The Free-College Fairytale

I’d be among the first to admit that the U.S. higher education system is flaw-ridden and too expensive. The cost of higher education is, in a practical sense, financially impossible for more than eighty percent of the population, at least without either financial aid or going heavily into debt, but making it “free” to all U.S. high school graduates won’t improve the situation. In fact, it’s likely to make it worse.

No one wants to look realistically at the situation. Today, every year, roughly twice as many students graduate from college as there are jobs requiring a college education. In addition, the real wages of the bottom 60% of those graduates are declining and have been for a decade. Third, twenty-five percent of all Americans between the ages of 17 and 24 cannot pass the basic reading literacy test required by the U.S. armed forces, and unhappily that includes a percentage of college students.

At the same time, there are literally millions of jobs going unfilled in the United States because job-seekers lack the skills to perform those jobs. Part of this is simply because, more and more, businesses don’t want to train new employees because the training time is unprofitable and lower level skilled employees tend to change jobs quickly, and colleges don’t want to get into what they consider “vocational” training… and they’re not staffed or equipped to do so.

All too many college bachelor degrees have become test-passing “credentials” and little more. The ranks of public university faculties are increasingly filled with adjunct teachers, the vast majority of whom are underpaid and overworked, often working part-time at two or more colleges or universities to cobble together enough income to barely make ends meet. Yet universities, especially state universities, are hiring fewer and fewer full-time faculty, and even those faculty members are burdened with all sorts of non-teaching requirements.

The result of these and other factors is that the majority of graduates of public universities, except for a few handfuls of elite public universities, are at a distinct disadvantage in the quality of the education they receive. Oh, there are still outstanding professors in every state university, but they’re far and few between, and all too many of them are leaving teaching, either through retirement or dissatisfaction. That means that the graduates of elite private universities and the few handfuls of elite first tier public universities have a tremendous advantage in getting jobs or into the best graduate schools.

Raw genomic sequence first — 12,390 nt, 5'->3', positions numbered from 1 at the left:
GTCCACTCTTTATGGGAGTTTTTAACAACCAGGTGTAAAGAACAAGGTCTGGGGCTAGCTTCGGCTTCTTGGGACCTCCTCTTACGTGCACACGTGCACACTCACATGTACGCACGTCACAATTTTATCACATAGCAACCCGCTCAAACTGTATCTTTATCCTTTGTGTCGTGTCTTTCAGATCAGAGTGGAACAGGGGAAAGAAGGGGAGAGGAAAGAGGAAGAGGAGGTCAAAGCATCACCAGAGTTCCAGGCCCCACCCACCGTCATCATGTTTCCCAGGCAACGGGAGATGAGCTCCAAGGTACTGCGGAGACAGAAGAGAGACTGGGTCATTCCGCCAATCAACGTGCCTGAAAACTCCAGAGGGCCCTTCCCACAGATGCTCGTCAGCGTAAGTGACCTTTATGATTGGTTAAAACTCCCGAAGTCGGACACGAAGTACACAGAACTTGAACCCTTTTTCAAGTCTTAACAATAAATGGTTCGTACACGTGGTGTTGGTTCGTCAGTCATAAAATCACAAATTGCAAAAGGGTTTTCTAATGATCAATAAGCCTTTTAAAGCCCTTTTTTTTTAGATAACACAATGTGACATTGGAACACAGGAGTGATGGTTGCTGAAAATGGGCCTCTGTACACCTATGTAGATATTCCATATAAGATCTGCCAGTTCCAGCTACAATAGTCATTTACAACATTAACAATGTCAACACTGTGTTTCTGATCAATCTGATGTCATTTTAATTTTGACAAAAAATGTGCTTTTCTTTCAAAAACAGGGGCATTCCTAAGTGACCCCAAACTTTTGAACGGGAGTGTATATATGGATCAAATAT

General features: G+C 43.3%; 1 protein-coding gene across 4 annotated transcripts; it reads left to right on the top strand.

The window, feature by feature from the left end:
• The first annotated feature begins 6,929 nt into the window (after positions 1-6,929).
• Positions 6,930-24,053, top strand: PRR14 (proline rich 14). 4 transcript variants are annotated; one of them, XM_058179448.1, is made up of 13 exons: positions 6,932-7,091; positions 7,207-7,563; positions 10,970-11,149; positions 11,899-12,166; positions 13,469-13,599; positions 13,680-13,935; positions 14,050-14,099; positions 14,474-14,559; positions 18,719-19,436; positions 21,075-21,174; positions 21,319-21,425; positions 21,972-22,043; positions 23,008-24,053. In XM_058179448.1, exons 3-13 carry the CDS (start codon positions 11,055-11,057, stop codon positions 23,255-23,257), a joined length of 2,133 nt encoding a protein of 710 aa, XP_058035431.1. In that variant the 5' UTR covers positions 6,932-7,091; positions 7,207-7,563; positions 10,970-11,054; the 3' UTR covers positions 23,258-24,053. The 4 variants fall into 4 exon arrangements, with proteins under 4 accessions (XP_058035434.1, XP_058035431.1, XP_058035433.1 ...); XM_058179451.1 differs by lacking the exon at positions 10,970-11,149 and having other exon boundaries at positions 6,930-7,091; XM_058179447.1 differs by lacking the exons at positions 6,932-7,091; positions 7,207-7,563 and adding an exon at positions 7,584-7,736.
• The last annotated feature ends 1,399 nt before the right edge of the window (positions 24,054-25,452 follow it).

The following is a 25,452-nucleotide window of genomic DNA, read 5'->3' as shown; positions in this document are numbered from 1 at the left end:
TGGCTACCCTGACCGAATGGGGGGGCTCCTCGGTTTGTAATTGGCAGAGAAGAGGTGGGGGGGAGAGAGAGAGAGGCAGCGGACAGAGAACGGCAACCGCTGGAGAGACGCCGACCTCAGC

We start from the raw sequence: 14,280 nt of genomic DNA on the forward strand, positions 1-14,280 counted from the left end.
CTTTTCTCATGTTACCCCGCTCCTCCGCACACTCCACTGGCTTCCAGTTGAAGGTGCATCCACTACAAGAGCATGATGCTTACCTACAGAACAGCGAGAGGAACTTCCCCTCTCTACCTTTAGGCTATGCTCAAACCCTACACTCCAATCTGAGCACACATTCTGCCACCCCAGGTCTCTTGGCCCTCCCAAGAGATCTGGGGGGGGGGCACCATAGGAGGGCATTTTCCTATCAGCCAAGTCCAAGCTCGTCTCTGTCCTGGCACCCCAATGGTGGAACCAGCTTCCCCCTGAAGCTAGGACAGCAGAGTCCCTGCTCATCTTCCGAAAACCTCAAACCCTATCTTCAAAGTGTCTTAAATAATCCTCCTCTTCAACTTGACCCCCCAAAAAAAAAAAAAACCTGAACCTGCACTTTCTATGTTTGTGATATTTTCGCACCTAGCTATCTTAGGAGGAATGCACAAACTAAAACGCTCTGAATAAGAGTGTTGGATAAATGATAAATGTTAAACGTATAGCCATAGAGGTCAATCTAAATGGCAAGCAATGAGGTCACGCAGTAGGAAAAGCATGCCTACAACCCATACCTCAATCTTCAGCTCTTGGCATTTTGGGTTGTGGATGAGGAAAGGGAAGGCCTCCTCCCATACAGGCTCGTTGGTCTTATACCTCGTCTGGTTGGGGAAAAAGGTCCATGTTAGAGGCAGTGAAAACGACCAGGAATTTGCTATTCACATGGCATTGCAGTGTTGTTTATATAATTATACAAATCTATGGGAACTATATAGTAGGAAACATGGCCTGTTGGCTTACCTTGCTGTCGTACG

Pumping billions of dollars into “free tuition” isn’t going to solve any of those problems, and it also ignores the fact that living expenses for college students are anything but insignificant.

In short, the well-educated and well-off are going to continue to prosper, while the poorer students… and the taxpayers… suffer.

3 thoughts on “The Free-College Fairytale”

  1. Wine Guy says:

    “Free tuition” just means that the schools are going increase the tuition costs (whether needful or not) over what they already are because then students won’t protest rates going up. Colleges will also increase all the various fees that can total up to 10-15% of tuition – and that’s before books, living expenses, and room/board are considered. I parcel out living expenses because in today’s commuter economy, transportation expenses are not insignificant and many of the off-campus housing locales are splitting out electricity, cable, internet, sewer, and water and making them the renter’s responsibility… It is harder to get loans for non-tuition/non-book costs… and then we’ll be right back where we were.

    OTOH, there are many, many 2 year schools – private institutions, junior colleges and vocational schools – that teach things that the economy needs. Looking at the JC that is 10 miles from my house, it offers 8 different vocational tracks. 1 track, as an example, is medical: EMT, Paramedic, Respiratory Therapy, Medical Coding, LVN, RN, and Certified Nursing Assistant/Home Health Aide.

    There are 7 other tracks and there are real skills to be learn that result in solid jobs.

    Not everyone needs a 4 year school.

  2. Peter J Michaels says:

    I can’t help thinking that seemingly good public policy has unintended consequences. Let’s start with the premise that if a qualified prospective student applies and is granted acceptance to a college or university, cost should not prevent attendance. Federal Student loans are made available and all is well with the world. The rise in the cost of college tuition has risen at roughly twice the rate of inflation (CPI) over the past 20 years. Is it really that surprising that college cost rise when easy credit to attend is available? Admission officials tend to highlight the terrific campus with first class athletic facilities and hotel like dormitories while downplaying the cost. ‘Don’t worry, we can get you financing. No problem”. Are we really surprised that colleges and universities have taken advantage of the available credit and doing so while the students accept the debt? Undergrads can borrow up to $12,500 annually while grad students can borrow up to $20,000 annually. Is it reasonable to expect a move to Free Collage for All will make the situation better?

  3. Tom says:

    It appears that ‘keeping up with the neighbors’ can be more important than money.

    If heroes in novels are butchers,, bakers and candlestick-makers then perhaps there will be a greater interest and pride in such work.

    Of-course if one can instill pride in the quality of what one does – all this would be mute.

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